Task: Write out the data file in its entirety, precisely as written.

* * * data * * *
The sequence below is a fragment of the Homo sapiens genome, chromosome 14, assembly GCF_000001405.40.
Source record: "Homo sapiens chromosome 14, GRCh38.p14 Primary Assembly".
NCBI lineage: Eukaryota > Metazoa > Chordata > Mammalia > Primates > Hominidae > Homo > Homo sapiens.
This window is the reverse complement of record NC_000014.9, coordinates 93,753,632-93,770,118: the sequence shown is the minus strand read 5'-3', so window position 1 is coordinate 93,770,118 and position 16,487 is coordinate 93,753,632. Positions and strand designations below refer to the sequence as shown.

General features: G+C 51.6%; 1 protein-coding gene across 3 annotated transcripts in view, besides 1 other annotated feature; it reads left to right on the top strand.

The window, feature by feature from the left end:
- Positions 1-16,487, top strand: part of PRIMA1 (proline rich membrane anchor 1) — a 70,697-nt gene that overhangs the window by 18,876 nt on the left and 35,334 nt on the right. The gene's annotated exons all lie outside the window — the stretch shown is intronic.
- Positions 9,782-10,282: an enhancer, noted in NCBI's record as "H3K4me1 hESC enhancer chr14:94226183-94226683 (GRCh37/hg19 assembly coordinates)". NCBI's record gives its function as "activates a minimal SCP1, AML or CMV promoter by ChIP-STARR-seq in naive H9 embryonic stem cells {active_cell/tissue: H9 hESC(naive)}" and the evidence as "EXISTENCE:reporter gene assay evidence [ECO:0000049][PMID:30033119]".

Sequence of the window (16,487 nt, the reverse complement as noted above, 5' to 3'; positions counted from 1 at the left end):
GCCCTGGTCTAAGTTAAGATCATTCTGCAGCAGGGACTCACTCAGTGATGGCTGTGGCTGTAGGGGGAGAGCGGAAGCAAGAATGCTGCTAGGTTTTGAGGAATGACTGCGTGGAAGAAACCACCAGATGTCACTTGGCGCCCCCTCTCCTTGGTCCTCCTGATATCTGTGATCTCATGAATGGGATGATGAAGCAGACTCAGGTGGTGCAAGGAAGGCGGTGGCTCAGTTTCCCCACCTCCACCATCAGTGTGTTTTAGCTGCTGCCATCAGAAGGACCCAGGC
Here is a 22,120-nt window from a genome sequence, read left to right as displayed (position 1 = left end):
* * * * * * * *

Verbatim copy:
The sequence below is a fragment of the Homo sapiens genome, chromosome 14, assembly GCF_000001405.40.
Source record: "Homo sapiens chromosome 14, GRCh38.p14 Primary Assembly".
NCBI lineage: Eukaryota > Metazoa > Chordata > Mammalia > Primates > Hominidae > Homo > Homo sapiens.
This window is the reverse complement of record NC_000014.9, coordinates 93,753,632-93,770,118: the sequence shown is the minus strand read 5'-3', so window position 1 is coordinate 93,770,118 and position 16,487 is coordinate 93,753,632. Positions and strand designations below refer to the sequence as shown.

General features: G+C 51.6%; 1 protein-coding gene across 3 annotated transcripts in view, besides 1 other annotated feature; it reads left to right on the top strand.

The window, feature by feature from the left end:
- Positions 1-16,487, top strand: part of PRIMA1 (proline rich membrane anchor 1) — a 70,697-nt gene that overhangs the window by 18,876 nt on the left and 35,334 nt on the right. The gene's annotated exons all lie outside the window — the stretch shown is intronic.
- Positions 9,782-10,282: an enhancer, noted in NCBI's record as "H3K4me1 hESC enhancer chr14:94226183-94226683 (GRCh37/hg19 assembly coordinates)". NCBI's record gives its function as "activates a minimal SCP1, AML or CMV promoter by ChIP-STARR-seq in naive H9 embryonic stem cells {active_cell/tissue: H9 hESC(naive)}" and the evidence as "EXISTENCE:reporter gene assay evidence [ECO:0000049][PMID:30033119]".

Sequence of the window (16,487 nt, the reverse complement as noted above, 5' to 3'; positions counted from 1 at the left end):
GCCCTGGTCTAAGTTAAGATCATTCTGCAGCAGGGACTCACTCAGTGATGGCTGTGGCTGTAGGGGGAGAGCGGAAGCAAGAATGCTGCTAGGTTTTGAGGAATGACTGCGTGGAAGAAACCACCAGATGTCACTTGGCGCCCCCTCTCCTTGGTCCTCCTGATATCTGTGATCTCATGAATGGGATGATGAAGCAGACTCAGGTGGTGCAAGGAAGGCGGTGGCTCAGTTTCCCCACCTCCACCATCAGTGTGTTTTAGCTGCTGCCATCAGAAGGACCCAGGC
Here is a 22,120-nt window from a genome sequence, read left to right as displayed (position 1 = left end):